Chanan is podgy.
That is what I thought when I first met him in 1968. He had come for a short visit to the kibbutz during his school holidays. In a few years he was going to "make aliyah" (move to Israel).
He was Dutch, from the next, younger European group of Hashomer Hatzair (Marxist-Zionists). Had a vibrant Italian girlfriend with him. She was always smiling.
Chanan and I hit it off well. We were both very political-theoretical and had long discussions. Neither of us was Marxist.
He was a shy, optimistic young man. I think he looked up to me.
He made aliyah with his girlfriend after I had left the kibbutz, and was eventually drafted into the army.
The armoured car he was in was blown up by a roadside bomb.
He lost both his legs.
We were living on the tenth floor of a flat in the Bijlmermeer, a neighbourhood with blocks of flats on the outskirts of Amsterdam.
We were poor and our flat was furnished poor arty-farty. Our couch was the duo front seat of a "deux chevaux" (Citroen 2CV).
I received a call. Chanan was in Amsterdam and would like to come and visit. Fine, I said.
He was in a wheelchair. I sat down on our deux chevaux couch and he was seated opposite. My couch was lower than his wheelchair, so I was looking up to him.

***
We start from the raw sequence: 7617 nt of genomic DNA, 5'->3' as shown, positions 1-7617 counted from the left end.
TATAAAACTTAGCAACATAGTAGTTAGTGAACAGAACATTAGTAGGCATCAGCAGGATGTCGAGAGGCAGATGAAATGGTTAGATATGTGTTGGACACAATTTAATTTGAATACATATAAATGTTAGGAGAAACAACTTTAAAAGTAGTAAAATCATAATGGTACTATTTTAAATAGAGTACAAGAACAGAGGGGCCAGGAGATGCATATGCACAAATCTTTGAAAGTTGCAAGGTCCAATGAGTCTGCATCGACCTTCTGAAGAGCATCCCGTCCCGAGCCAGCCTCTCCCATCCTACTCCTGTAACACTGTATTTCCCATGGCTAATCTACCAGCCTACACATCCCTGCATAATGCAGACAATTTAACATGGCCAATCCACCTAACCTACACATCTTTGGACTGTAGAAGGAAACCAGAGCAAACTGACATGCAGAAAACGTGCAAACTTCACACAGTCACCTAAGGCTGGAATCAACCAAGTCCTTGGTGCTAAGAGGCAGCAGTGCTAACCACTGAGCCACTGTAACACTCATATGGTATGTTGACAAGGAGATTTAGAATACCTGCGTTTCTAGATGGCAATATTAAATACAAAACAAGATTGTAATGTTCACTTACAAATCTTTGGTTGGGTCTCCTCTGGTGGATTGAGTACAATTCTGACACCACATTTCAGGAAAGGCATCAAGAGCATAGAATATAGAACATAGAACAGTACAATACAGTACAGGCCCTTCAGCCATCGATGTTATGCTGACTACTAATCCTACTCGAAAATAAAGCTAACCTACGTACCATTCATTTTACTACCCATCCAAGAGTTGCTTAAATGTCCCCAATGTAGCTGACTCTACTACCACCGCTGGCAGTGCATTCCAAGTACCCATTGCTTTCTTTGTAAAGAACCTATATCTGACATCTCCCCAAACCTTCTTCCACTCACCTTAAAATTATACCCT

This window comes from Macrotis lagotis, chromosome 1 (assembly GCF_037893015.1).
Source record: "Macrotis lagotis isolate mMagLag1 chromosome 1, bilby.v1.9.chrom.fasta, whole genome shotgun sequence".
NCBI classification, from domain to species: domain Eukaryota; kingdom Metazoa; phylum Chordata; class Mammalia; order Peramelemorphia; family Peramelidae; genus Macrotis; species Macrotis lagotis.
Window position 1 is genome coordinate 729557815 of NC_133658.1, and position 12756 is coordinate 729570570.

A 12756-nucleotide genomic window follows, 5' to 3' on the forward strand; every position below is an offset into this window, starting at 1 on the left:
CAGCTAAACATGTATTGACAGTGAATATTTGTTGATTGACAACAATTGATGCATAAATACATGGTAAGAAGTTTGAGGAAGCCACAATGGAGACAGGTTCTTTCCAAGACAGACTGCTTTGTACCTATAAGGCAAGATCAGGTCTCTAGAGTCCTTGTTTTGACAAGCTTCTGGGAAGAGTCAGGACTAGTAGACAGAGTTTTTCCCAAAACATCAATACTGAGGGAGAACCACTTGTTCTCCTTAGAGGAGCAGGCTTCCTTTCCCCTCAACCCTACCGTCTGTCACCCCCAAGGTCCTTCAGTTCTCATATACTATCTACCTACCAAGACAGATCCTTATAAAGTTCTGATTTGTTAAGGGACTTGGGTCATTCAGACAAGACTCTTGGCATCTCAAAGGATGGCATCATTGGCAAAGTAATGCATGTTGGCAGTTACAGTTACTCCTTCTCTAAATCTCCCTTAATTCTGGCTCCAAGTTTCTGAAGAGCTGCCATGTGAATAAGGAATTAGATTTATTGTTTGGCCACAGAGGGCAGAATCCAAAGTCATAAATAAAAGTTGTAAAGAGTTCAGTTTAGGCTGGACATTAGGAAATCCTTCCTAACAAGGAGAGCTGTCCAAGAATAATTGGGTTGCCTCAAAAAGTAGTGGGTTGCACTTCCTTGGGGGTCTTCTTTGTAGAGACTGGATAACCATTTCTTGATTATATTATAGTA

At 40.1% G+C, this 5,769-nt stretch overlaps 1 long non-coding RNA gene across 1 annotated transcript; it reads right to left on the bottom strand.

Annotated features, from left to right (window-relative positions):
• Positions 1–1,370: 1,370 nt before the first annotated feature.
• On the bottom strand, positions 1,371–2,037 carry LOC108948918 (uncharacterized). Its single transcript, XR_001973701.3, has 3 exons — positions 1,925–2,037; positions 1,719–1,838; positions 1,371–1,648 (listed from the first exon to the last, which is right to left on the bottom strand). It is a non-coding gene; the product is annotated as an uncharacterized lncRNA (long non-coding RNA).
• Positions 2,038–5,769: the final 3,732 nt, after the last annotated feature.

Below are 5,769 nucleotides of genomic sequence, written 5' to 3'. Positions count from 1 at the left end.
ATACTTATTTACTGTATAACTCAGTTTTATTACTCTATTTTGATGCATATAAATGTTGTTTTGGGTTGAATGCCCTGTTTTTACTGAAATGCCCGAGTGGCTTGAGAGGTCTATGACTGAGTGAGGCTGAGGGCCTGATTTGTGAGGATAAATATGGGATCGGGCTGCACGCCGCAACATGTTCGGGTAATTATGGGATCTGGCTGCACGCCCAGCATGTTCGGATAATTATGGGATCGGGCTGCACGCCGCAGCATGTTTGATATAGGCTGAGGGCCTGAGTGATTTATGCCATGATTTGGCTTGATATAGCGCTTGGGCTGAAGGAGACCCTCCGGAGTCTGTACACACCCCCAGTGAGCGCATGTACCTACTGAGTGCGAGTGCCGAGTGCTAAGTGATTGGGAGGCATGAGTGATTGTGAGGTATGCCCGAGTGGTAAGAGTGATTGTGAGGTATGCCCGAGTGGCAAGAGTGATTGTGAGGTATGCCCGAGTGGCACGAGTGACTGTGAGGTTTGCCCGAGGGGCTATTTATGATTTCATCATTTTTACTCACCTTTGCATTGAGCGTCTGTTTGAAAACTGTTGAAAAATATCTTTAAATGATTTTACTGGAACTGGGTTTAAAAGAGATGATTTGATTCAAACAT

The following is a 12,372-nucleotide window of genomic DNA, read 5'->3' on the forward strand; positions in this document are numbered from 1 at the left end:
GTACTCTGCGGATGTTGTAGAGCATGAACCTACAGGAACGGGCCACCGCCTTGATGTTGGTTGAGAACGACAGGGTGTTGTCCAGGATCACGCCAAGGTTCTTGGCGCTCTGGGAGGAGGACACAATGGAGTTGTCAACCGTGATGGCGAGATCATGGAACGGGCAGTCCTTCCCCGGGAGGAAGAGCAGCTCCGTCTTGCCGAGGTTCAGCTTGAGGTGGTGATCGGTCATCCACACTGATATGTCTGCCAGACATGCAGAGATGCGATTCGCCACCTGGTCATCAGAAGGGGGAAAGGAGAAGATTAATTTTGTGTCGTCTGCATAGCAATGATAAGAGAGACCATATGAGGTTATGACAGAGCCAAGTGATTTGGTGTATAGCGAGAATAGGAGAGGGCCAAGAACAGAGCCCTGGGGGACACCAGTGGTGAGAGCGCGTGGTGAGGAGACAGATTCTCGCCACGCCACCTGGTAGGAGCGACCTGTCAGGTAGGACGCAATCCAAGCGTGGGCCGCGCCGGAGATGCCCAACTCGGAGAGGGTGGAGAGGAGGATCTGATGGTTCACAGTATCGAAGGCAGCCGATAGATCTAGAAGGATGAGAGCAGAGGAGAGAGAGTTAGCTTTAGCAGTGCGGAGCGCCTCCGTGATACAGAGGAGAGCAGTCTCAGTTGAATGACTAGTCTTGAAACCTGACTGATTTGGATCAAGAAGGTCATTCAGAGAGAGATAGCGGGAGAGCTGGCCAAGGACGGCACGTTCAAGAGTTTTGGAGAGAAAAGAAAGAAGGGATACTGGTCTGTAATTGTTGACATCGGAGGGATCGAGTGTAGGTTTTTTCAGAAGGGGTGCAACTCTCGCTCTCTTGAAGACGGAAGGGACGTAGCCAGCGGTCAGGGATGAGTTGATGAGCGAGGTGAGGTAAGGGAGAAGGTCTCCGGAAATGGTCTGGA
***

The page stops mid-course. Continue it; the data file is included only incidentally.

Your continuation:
I was looking up at two stumps where his legs should have been.
Every now and then he moved one with his hands. I do not know why.
He was bitter. Kept on making cruel jokes, mainly about himself. The shyness and optimism were gone. He explained that those discussions with me had taken away his last doubts about making aliyah. Was he blaming me? I do not know.
After a few hours he left.
I never saw him again.
Many years later I learned that he had picked up the pieces.
He had gone to university and later became a professor. He married his smiling Italian girlfriend. They had no children.